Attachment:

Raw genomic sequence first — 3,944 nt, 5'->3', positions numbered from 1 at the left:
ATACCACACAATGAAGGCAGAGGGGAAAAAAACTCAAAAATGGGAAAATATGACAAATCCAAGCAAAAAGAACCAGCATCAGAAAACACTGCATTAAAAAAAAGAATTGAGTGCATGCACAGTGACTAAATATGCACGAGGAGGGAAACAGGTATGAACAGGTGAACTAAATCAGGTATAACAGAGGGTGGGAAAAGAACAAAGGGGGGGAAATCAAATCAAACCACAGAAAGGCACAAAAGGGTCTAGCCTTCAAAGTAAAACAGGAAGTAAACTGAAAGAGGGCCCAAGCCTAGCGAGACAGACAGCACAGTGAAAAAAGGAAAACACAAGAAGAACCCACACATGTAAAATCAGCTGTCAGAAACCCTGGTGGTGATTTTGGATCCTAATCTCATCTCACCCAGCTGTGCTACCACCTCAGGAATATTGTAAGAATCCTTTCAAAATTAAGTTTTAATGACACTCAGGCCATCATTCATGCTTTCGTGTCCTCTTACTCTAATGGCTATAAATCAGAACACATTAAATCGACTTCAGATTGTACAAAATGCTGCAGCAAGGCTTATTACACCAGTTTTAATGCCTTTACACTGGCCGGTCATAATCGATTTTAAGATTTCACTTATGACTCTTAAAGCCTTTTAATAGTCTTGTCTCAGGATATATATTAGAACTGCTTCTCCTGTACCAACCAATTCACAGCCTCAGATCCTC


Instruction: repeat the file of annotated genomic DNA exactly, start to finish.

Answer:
Raw genomic sequence first — 3,944 nt, 5'->3', positions numbered from 1 at the left:
ATACCACACAATGAAGGCAGAGGGGAAAAAAACTCAAAAATGGGAAAATATGACAAATCCAAGCAAAAAGAACCAGCATCAGAAAACACTGCATTAAAAAAAAGAATTGAGTGCATGCACAGTGACTAAATATGCACGAGGAGGGAAACAGGTATGAACAGGTGAACTAAATCAGGTATAACAGAGGGTGGGAAAAGAACAAAGGGGGGGAAATCAAATCAAACCACAGAAAGGCACAAAAGGGTCTAGCCTTCAAAGTAAAACAGGAAGTAAACTGAAAGAGGGCCCAAGCCTAGCGAGACAGACAGCACAGTGAAAAAAGGAAAACACAAGAAGAACCCACACATGTAAAATCAGCTGTCAGAAACCCTGGTGGTGATTTTGGATCCTAATCTCATCTCACCCAGCTGTGCTACCACCTCAGGAATATTGTAAGAATCCTTTCAAAATTAAGTTTTAATGACACTCAGGCCATCATTCATGCTTTCGTGTCCTCTTACTCTAATGGCTATAAATCAGAACACATTAAATCGACTTCAGATTGTACAAAATGCTGCAGCAAGGCTTATTACACCAGTTTTAATGCCTTTACACTGGCCGGTCATAATCGATTTTAAGATTTCACTTATGACTCTTAAAGCCTTTTAATAGTCTTGTCTCAGGATATATATTAGAACTGCTTCTCCTGTACCAACCAATTCACAGCCTCAGATCCTC